Facebook Launches 2Africa Subsea Cable Project Expansion to Connect the Next Billion Users

Facebook has launched a new expansion of its 2Africa undersea cable project, which will now allow improved internet connections to be established between three continents: Africa, Europe, and Asia.


As seen in this diagram, the 2Africa project's new "Pearls" section, which was first revealed in May of last year, will connect India, Pakistan, Iraq, and Saudi Arabia to the project, enhancing connectivity in more regions.


According to Facebook:

“This extension will bring the total length of the 2Africa cable system to more than 45,000 kilometers, making it the longest subsea cable system ever deployed.”


Facebook invested $1 billion on the 2Africa project, which will see The Social Network work with regional partners to bring enhanced internet access to these areas.

Which, in the case of Africa, will be crucial to its worldwide expansion goals.


“Currently, Africa is the least connected continent, with only a quarter of its 1.3 billion people connected to the internet […] The 2Africa subsea cable system will provide nearly three times the total network capacity of all the subsea cables serving Africa today.”


The project will open up new prospects in these areas, while also giving Facebook more opportunities to sign up the next billion users and become a greater part of the infrastructure in these emerging countries.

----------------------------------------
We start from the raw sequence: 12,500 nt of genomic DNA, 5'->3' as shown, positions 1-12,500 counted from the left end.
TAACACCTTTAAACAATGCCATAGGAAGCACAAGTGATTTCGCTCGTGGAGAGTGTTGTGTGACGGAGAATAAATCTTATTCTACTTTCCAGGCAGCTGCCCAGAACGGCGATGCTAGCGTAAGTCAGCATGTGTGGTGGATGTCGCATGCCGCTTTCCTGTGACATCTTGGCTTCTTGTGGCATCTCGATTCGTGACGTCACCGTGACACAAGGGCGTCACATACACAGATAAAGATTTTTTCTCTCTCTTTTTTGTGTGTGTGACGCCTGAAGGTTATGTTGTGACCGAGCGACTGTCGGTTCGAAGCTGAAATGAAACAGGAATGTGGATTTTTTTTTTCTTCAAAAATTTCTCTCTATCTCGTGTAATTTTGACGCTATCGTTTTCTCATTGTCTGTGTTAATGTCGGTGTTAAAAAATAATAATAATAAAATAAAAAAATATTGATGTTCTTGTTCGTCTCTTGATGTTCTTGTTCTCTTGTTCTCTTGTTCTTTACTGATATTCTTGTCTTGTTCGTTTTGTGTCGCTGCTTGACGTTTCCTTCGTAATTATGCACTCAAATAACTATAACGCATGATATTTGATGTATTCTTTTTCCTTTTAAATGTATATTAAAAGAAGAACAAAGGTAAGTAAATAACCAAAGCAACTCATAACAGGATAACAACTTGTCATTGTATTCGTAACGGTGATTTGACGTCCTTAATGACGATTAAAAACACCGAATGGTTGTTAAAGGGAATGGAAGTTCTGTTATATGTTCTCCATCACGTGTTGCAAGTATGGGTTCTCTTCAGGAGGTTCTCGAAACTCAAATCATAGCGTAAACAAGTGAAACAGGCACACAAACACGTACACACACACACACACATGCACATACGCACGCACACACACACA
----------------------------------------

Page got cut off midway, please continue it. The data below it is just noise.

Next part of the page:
That itself may also be a disadvantage. Various worries have been voiced about Facebook's divisive nature, and it has already caused controversy in Africa's regions where it is accessible about its ability to assist the spread of misinformation and disrupt democratic processes.



There is a case to be made that Facebook should not be permitted into some of these new regions, given the various concerns expressed in The Wall Street Journal's recent Facebook Files exposé about the platform's larger societal impacts – but for Facebook itself, the project will encourage huge potential for growth and the ability to make its platform the vital connective tool in more markets.


This effectively means that the social media juggernaut will continue to grow. Facebook's apps already reach over 3.5 billion people every month – and given that the world's population is 7.9 billion, and that the platform isn't available in China (1.4 billion people), and some places, as Facebook states, still lack internet connectivity, it's reasonable to presume that most of these newly connected people will be using Facebook.


It's incredible to watch Facebook continue to acquire users every quarter, and it's thanks to plans like these, which focuses on worldwide expansion, that Facebook has been able to keep up its momentum and expand its influence in emerging regions.

And if Zuck and his team can develop Facebook as a more prominent, vital connective utility in more of these areas, it will pave the way for the company's continued growth.

Concerns abound, and the discussion over whether Facebook is helpful or bad for society continues. Facebook, on the other hand, continues to grow, establishing roots in a growing number of countries.


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